“There was one lady in particular who graduated and was able to go to dental school and get her license to become a dental assistant,” Mederos said. “I got to watch her life transformed through the program. But then also, as a drug counselor in that position, I have worked with women with CPS cases, and I had one client who was at a point where her children had been removed and she was feeling lost and experiencing a lot of the same emotions I felt when I entered the program.
“I was able to work with her and share that strength and experience and give her hope. She went from having her children taken and almost losing them to foster care to having them returned to her under monitored supervision. To see that change — to see that hope restored and seeing them believing in themselves is amazing."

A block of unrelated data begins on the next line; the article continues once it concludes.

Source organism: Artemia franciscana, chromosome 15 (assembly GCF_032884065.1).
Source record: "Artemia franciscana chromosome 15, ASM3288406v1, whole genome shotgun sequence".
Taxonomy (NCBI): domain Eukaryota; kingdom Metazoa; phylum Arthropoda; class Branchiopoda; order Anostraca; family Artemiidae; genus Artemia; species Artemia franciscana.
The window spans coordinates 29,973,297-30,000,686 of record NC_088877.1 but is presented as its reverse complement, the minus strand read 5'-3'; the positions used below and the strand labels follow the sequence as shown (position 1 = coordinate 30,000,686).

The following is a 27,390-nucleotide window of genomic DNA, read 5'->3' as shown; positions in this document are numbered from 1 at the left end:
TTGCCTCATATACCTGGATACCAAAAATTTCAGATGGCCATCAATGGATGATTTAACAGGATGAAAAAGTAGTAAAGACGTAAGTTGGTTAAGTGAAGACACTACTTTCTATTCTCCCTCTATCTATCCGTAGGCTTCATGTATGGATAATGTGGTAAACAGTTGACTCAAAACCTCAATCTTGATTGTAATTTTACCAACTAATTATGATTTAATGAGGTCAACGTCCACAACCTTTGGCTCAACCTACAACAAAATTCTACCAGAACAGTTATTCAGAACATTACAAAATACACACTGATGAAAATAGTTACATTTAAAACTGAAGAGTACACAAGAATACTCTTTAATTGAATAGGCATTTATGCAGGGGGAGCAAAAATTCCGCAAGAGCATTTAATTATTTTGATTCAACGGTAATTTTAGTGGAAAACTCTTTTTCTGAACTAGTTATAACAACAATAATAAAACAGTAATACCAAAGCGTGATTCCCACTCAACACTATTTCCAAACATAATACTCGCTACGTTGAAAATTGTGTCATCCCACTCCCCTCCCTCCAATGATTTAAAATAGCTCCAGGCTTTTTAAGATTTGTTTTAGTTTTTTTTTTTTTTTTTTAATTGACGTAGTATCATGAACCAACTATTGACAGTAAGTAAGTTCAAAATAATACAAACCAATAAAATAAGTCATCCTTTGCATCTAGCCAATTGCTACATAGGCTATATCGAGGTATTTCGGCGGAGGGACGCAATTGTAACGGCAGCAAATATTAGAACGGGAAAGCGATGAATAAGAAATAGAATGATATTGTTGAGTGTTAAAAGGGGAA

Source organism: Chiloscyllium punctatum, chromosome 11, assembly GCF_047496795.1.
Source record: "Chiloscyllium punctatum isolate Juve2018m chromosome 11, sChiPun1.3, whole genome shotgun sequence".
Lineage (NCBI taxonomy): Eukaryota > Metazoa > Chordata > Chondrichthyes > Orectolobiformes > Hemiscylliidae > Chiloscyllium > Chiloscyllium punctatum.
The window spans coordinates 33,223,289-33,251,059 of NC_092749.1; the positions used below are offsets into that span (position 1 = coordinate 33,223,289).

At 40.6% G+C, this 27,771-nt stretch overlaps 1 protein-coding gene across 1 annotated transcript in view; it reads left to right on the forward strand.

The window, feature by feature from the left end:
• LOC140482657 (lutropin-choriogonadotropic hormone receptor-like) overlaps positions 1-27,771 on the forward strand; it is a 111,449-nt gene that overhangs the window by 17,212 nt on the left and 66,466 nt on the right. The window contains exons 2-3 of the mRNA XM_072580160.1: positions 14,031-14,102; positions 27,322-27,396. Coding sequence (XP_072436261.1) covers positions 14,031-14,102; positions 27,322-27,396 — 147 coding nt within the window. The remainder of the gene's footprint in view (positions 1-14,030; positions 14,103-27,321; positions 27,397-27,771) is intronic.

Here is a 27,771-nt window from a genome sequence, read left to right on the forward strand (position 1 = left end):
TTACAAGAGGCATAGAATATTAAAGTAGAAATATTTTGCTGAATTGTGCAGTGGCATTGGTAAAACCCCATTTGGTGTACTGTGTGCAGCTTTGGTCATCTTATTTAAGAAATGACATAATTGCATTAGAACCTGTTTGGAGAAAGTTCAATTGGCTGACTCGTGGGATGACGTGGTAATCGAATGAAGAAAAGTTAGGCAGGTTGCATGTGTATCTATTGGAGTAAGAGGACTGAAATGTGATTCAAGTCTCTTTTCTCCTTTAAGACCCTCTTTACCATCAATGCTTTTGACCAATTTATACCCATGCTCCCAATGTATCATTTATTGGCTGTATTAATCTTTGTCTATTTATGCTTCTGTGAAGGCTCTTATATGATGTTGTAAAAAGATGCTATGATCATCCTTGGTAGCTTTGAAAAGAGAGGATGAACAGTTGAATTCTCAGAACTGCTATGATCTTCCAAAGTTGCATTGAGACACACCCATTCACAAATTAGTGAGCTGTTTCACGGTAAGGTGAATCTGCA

Mederos' relationship with her family is fully restored, as well, and one particularly touching moment came during the holiday season a few years back.
"It was a slow process," Mederos said. "When I came to Sanctified Hope I was told by my family that if you leave that program, don't ever call us again. So they had to see that I was doing something different. They would receive the newsletters and updates, and then I would be able to call them.
“At first it was kind of stand-offish. It wasn't until that Christmas that my son came to visit. We were sitting in the car and I'm crying and telling him I was sorry. He said, 'Mom, I forgive you. I just want to see you do better.'”
But Mederos was doing much more than better — she was unknowingly serving as as a source of inspiration for the young man. Her son recently graduated from Weatherford College with a degree in Criminal Justice.
"He saw all the changes in me and the fact that I was pursuing an education and doing something different with my life," Mederos said. "It actually inspired him to go to school."
Reflecting upon her time with Sanctified Hope, Mederos said that it made all the difference in the world in the person that she has become and the life she currently enjoys.
No comments on this item Please log in to comment by clicking here